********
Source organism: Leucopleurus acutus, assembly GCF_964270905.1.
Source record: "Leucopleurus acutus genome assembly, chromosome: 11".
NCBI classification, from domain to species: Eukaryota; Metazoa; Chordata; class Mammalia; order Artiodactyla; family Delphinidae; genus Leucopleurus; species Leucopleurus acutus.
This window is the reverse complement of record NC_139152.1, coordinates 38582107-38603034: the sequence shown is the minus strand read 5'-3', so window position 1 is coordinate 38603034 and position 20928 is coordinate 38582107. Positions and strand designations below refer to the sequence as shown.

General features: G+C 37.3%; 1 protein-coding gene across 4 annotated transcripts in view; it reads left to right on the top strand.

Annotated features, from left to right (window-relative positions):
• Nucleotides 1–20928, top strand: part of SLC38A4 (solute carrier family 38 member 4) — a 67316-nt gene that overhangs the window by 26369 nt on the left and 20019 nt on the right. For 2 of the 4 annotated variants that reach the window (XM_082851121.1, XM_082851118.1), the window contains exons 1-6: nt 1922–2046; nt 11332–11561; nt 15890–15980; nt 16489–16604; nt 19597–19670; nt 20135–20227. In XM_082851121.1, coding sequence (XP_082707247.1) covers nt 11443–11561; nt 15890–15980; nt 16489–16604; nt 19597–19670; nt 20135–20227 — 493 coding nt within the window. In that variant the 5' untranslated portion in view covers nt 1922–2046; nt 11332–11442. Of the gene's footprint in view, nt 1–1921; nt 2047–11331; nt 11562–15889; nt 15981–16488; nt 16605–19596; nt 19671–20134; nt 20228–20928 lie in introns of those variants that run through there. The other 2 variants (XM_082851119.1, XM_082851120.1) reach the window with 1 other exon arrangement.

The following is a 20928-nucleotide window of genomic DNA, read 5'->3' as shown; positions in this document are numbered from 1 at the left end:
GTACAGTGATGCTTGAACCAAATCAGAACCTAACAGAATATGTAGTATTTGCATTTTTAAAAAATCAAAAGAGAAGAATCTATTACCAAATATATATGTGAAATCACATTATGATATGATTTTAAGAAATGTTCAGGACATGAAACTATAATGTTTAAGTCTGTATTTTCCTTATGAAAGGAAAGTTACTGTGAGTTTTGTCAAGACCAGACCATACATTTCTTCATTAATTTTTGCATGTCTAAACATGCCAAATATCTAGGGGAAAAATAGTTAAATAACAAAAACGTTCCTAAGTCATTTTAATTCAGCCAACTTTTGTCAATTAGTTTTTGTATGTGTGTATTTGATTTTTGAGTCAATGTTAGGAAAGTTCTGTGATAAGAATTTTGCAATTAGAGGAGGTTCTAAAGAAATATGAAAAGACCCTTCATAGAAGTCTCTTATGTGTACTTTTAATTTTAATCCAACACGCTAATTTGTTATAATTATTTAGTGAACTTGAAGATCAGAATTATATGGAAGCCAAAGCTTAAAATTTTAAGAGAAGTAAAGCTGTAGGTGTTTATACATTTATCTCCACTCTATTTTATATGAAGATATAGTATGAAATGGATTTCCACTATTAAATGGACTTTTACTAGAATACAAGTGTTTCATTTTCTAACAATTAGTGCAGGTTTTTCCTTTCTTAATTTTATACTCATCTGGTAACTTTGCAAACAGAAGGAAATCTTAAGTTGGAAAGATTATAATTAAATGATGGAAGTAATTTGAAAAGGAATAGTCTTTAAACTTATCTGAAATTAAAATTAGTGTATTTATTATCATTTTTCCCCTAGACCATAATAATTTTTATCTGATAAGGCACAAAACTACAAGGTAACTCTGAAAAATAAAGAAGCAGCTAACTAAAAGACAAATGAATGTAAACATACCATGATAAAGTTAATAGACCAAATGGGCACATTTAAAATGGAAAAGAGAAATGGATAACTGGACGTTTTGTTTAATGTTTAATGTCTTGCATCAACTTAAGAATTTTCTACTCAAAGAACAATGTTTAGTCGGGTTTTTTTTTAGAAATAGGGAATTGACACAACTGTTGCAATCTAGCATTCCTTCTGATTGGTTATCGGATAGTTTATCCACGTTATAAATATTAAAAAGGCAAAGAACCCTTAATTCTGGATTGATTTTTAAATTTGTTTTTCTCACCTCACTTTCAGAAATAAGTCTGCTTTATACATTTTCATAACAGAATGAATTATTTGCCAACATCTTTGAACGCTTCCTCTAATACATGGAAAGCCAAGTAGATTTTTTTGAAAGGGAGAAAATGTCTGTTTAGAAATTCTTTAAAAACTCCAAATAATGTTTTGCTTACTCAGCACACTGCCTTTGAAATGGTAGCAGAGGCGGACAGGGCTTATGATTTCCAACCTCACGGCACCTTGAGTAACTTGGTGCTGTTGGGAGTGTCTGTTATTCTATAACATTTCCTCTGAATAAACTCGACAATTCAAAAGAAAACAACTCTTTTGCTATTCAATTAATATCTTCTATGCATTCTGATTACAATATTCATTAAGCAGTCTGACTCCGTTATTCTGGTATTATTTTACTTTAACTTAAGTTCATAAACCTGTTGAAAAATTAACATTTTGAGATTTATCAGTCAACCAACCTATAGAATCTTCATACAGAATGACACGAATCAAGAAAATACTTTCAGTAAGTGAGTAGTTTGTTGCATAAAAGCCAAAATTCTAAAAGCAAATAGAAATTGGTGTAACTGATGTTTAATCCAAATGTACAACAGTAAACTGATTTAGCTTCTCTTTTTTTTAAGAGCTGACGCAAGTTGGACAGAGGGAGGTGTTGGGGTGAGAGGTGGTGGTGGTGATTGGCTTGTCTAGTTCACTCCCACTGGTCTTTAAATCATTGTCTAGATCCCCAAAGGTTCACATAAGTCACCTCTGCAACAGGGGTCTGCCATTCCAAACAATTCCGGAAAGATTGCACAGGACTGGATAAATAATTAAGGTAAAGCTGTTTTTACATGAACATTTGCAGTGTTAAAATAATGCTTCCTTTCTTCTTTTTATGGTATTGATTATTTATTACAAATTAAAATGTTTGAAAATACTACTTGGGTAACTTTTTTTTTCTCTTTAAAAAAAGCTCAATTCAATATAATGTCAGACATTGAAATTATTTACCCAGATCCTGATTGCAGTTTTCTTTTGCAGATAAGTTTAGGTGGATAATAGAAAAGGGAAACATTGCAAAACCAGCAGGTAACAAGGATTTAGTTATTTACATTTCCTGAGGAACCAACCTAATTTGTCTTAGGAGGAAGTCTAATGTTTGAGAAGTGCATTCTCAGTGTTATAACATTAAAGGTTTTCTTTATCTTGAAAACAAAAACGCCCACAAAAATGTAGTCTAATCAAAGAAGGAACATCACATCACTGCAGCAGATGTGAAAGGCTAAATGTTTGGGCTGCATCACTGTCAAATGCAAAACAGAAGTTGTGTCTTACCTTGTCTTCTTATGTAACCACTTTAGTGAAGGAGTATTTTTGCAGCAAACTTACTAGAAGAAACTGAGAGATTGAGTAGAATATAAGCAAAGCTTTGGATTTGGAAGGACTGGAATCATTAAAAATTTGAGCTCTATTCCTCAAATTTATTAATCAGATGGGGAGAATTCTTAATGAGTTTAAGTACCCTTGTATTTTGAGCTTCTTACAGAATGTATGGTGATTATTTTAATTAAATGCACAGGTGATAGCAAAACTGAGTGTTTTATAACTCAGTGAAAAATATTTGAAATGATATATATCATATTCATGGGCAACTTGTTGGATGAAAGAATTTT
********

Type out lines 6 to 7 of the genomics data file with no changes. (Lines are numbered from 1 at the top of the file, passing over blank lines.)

Annotated features, from left to right (window-relative positions):
• Nucleotides 1–20928, top strand: part of SLC38A4 (solute carrier family 38 member 4) — a 67316-nt gene that overhangs the window by 26369 nt on the left and 20019 nt on the right. For 2 of the 4 annotated variants that reach the window (XM_082851121.1, XM_082851118.1), the window contains exons 1-6: nt 1922–2046; nt 11332–11561; nt 15890–15980; nt 16489–16604; nt 19597–19670; nt 20135–20227. In XM_082851121.1, coding sequence (XP_082707247.1) covers nt 11443–11561; nt 15890–15980; nt 16489–16604; nt 19597–19670; nt 20135–20227 — 493 coding nt within the window. In that variant the 5' untranslated portion in view covers nt 1922–2046; nt 11332–11442. Of the gene's footprint in view, nt 1–1921; nt 2047–11331; nt 11562–15889; nt 15981–16488; nt 16605–19596; nt 19671–20134; nt 20228–20928 lie in introns of those variants that run through there. The other 2 variants (XM_082851119.1, XM_082851120.1) reach the window with 1 other exon arrangement.